Mouse models are indispensable for the study of disease etiology as well as for the development of new therapies and imaging methods. In oncology, orthotopic xenotransplantation studies are the gold standard for the investigation of human tumor cell biology in vivo [1]. Given the graft vs. host immune incompatibility, xenografting relies on the use of immunocompromised hosts, such as athymic nude mice. While such models can be used to generate clinically relevant data, they do not comprise the full spectra of the patient scenario, in part because they cannot take into account the importance of the role the immune system plays in tumor progression [2]. Moreover, the lack of an adaptive immune system in immunodeficient mice prevents the study of treatments modulating the anti-tumor immune response. While studying tumor biology in the context of active immune surveillance can be accomplished with syngeneic models (mouse to mouse grafts), or through the induction of intrinsic tumors in transgenic mouse strains, it excludes the use of human tumor cells. Here we present an immunocompetent orthotopic xenograft model of glioblastoma (GBM), the most lethal and prevalent primary malignant brain tumor in adults, capable of overcoming these limitations [3]. We found that the transient blockade of T-cell activation during the inoculation phase of intracranial grafts led to the successful engraftment of tumors in immunocompetent mice without further manipulation of the immune system. We demonstrate the resulting xenografts better recapitulate the pathological characteristics of human GBM compared to xenografts grown in classical immunodeficient hosts. T-cell activation was blocked pharmacologically based on strategies developed in the fields of organ transplantation and autoimmunity [4]. T-cell function is dependent on the tightly regulated balance of co-stimulatory and co-inhibitory signals. Activation requires both the T-cell receptor to engage with the antigenic peptide/MHC complex and the co-activating receptor CD28 to bind with its tandem ligand CD80/CD86 (B7.1/B7.2). To avoid over-reactive immune responses, activated T-cells upregulate the high affinity-inhibiting co-receptor, cytotoxic T-lymphocyte-associated protein 4 (CTLA-4, CD152). CTLA-4 competes with CD28 to bind CD80/CD86 leading to suppression of T-cell activation and consequently to anergy [5]. Abatacept (CTLA-4-Ig) is an FDA approved, selective T-cell co-stimulation inhibitor that comprises an extracellular domain of CTLA-4 fused with a fragment of a modified Fc portion of human IgG1. Abatacept binds to CD80/CD86 and prevents it from binding to CD28, leading to the inhibition of the second activating signal and causing the T-cell to become anergic. A second arm of T-cell co-stimulation is mediated through the interaction of the T-cell ligand, CD154, with CD40 on the surface of antigen presenting cells. This interaction results in the upregulation of CD80/CD86, which then increases the potential for T-cell activation [6, 7]. The anti-CD154 antibody clone, MR1, recognizes murine CD154 and prevents its interaction with CD40 to further limit T-cell stimulation [8]. Applying a four-time-point treatment scheme of Abatacept and MR1, we present a highly efficient orthotopic xenotransplantation protocol for implanting human cancer cells into immunocompetent mice (Figure 1). This technology could become extremely useful in pre-clinical drug studies, including those in immune therapy research, and would permit the study of the tumor microenvironment in immunocompetent transgenic rodents.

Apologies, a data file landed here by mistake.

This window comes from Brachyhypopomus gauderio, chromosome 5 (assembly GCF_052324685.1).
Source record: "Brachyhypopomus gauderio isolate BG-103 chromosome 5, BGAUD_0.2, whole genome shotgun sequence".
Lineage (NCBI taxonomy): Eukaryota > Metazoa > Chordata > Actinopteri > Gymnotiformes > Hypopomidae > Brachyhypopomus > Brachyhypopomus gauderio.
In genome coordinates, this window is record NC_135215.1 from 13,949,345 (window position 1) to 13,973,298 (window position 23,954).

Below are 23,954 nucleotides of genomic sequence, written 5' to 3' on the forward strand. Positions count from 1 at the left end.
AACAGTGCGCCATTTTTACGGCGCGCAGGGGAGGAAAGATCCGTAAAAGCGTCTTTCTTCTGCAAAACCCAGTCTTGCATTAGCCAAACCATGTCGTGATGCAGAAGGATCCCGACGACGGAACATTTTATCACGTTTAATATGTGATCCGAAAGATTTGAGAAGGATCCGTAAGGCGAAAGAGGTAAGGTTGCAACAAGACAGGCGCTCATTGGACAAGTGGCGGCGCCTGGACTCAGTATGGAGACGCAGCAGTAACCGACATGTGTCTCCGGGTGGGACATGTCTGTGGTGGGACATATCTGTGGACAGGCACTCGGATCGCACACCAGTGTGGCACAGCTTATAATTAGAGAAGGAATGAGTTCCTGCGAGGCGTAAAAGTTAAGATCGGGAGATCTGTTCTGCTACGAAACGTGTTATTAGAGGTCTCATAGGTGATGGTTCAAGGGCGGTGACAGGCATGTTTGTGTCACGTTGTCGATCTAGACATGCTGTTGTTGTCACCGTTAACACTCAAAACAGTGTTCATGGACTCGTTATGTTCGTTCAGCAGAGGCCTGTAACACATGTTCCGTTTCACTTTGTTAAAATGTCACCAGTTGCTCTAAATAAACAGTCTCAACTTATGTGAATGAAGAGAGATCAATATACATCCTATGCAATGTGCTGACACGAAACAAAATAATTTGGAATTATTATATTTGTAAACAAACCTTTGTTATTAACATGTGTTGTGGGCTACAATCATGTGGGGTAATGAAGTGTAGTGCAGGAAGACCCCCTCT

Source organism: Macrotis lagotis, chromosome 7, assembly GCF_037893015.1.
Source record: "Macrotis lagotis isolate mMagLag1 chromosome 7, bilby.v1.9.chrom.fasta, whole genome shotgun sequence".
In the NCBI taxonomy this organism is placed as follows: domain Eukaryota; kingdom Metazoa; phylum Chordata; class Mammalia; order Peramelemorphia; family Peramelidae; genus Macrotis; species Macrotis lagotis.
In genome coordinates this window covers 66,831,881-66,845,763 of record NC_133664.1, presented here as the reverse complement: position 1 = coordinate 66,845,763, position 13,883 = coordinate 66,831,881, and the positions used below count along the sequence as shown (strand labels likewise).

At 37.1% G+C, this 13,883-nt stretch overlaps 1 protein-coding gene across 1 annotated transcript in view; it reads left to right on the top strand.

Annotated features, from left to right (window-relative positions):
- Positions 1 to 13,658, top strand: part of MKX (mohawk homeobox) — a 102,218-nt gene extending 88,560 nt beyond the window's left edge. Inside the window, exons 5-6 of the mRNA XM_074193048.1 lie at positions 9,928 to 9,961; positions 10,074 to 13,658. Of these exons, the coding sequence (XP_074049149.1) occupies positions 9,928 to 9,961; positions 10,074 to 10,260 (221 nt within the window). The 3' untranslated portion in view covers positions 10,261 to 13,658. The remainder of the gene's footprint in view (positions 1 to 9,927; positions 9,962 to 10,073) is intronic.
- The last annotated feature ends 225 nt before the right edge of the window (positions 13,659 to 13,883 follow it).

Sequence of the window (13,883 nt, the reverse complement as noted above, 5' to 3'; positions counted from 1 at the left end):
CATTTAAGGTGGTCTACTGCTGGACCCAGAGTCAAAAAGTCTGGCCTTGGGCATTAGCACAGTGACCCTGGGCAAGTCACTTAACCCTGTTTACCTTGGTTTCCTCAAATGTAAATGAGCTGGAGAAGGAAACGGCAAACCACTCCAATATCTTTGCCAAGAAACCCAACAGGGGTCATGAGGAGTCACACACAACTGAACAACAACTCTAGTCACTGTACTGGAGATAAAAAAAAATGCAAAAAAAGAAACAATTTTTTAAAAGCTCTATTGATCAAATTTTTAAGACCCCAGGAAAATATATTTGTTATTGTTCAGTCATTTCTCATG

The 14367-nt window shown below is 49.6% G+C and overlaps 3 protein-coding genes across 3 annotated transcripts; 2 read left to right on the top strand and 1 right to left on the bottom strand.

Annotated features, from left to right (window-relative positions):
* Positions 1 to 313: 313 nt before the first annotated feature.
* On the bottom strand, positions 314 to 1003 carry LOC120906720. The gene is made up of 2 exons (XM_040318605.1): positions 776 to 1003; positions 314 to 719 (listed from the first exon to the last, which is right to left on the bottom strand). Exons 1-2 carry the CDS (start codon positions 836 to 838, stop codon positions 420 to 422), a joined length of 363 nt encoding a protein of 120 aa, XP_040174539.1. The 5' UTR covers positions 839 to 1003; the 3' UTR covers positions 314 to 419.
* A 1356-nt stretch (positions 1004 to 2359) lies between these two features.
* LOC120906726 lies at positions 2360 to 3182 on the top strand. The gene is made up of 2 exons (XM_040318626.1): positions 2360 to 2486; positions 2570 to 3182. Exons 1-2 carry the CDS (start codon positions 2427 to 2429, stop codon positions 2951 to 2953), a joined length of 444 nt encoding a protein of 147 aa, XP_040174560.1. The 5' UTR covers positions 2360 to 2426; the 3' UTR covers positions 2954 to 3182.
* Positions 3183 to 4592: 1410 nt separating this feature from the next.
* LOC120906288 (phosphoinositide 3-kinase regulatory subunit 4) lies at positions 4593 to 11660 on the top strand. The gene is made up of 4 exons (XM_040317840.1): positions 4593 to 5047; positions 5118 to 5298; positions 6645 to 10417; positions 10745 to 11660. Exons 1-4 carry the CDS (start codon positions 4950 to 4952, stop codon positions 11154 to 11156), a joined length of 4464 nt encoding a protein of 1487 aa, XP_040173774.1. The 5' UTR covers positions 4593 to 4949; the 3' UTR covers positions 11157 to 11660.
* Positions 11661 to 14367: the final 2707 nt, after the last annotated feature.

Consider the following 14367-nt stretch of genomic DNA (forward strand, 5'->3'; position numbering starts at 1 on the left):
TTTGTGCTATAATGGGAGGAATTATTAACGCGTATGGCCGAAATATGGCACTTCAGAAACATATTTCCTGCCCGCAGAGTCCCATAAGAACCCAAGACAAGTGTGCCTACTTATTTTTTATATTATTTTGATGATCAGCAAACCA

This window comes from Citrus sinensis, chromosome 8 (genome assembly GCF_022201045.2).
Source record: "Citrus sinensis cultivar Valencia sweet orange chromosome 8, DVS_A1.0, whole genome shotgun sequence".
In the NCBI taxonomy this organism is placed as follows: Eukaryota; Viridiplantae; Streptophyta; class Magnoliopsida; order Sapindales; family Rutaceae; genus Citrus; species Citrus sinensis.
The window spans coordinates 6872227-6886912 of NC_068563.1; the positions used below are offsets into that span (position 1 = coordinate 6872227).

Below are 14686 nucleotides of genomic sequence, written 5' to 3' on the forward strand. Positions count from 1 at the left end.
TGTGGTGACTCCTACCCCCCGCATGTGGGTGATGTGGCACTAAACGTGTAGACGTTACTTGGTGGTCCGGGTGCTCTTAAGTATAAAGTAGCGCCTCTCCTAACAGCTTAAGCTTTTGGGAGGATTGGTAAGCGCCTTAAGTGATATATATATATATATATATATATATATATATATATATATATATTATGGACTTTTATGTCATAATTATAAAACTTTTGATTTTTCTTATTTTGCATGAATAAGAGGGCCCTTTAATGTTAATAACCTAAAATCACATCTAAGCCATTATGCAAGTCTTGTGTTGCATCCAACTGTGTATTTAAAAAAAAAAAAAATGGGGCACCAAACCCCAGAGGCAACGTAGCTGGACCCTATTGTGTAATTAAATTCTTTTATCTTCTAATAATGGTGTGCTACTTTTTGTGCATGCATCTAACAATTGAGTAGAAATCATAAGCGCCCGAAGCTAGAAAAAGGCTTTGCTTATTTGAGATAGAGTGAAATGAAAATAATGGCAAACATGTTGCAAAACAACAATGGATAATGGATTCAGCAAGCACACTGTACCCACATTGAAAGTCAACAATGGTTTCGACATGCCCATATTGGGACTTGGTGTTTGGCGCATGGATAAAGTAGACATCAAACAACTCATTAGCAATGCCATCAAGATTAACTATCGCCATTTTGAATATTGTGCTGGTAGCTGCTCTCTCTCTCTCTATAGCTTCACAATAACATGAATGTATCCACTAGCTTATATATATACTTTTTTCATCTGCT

Schematic presentation of the experimental work flow.